Introduction to 3rd Amendment
The United States Constitution and the first ten amendments were drawn up when British military force and administrative behavior were fresh in the founding fathers’ minds.
Each of these early amendments deals with a different problem that faced the fledgling nation. The 3rd Amendment, which forms part of the Bill of Rights ratified on December 15, 1791, and is also known as the Quartering Soldiers Amendment, is a good example of this.
The Origins of the 3rd Amendment
Before the Revolutionary War, the government of Great Britain saw the British military presence in the American colonies as providing protection.
Accordingly, they saw nothing wrong in forcing the populace of the colonies to accommodate British soldiers in private citizens’ homes through the Quartering Act of 1774.
This process of billeting British troops on the civilian population was extremely unpopular in the colonies.
While the British government was happy for the colonists to accommodate soldiers, mostly at their own expense, the hosts differed in their view.
Most Americans saw it as an imposition and a challenge to their right to privacy and the right to freedom to carry on with their lives unhindered.
This billeting of soldiers and troops in private homes was one of the sparks that set the American Revolution exploding.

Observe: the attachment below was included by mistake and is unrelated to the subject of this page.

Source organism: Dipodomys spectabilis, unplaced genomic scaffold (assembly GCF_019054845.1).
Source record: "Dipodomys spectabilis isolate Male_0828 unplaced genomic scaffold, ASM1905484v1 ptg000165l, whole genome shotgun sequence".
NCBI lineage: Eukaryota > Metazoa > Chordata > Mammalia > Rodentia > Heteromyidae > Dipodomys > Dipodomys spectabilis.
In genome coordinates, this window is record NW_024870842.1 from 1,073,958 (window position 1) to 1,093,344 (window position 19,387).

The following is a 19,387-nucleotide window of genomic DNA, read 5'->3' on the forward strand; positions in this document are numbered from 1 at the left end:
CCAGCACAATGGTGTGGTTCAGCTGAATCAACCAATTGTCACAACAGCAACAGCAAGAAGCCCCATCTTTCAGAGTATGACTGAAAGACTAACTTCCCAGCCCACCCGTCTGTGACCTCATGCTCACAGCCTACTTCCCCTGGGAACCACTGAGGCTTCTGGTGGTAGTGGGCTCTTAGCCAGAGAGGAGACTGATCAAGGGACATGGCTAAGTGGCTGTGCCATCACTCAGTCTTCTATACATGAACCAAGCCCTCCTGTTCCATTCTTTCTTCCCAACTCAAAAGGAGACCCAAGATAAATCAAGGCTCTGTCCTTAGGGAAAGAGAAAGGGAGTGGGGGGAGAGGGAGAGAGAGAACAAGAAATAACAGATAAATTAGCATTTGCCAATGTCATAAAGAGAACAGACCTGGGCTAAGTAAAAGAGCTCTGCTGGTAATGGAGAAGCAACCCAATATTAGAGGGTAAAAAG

What’s the 3rd Amendment?
When the United States Constitution was being drawn up, it was felt that provisions should be made to prevent the new federal government from using similar tactics with the army. The result was the 3rd Amendment, which states:
“No soldier shall, in time of peace, be quartered in any house, without the consent of the Owner, nor in times of war, but a manner prescribed by law.”
This means that soldiers could only be billeted with the house owner’s express permission. If billeting is needed in wartime, then appropriate laws must be passed to permit it.
As time passed, the terms of the 3rd Amendment became less relevant. The expansion of the United States westwards saw forts and barracks being built to accommodate soldiers.
The Spanish-American war was largely played out beyond the United States’ borders, and this was also the case in World War I and World War II.
Therefore, the 3rd Amendment rights have often been described as archaic and irrelevant.
In 2020, the terms of the 3rd Amendment came back into public discussion.
The civil unrest that followed George Floyd’s death and other black African-Americans brought a speedy response from President Trump.
On June 1st, he invoked the Insurrection Act 1807. National Guard Troops were deployed across America to those cities where protests had been loudest.
It has been estimated that some 75,000 National Guardsmen had been sent to “protect life and preserve property, peace, and public safety.”
3rd Amendment in the 21st Century?
A few commentators have discussed the possibility of billeting National Guardsmen and police officers, given the numbers involved.
In particular, Washington DC was seen at risk of billeting as around 4,500 were on duty in the city.
No billeting has taken place at the time of writing and is unlikely to do so, but the risk has brought the 3rd Amendment back into the public eye.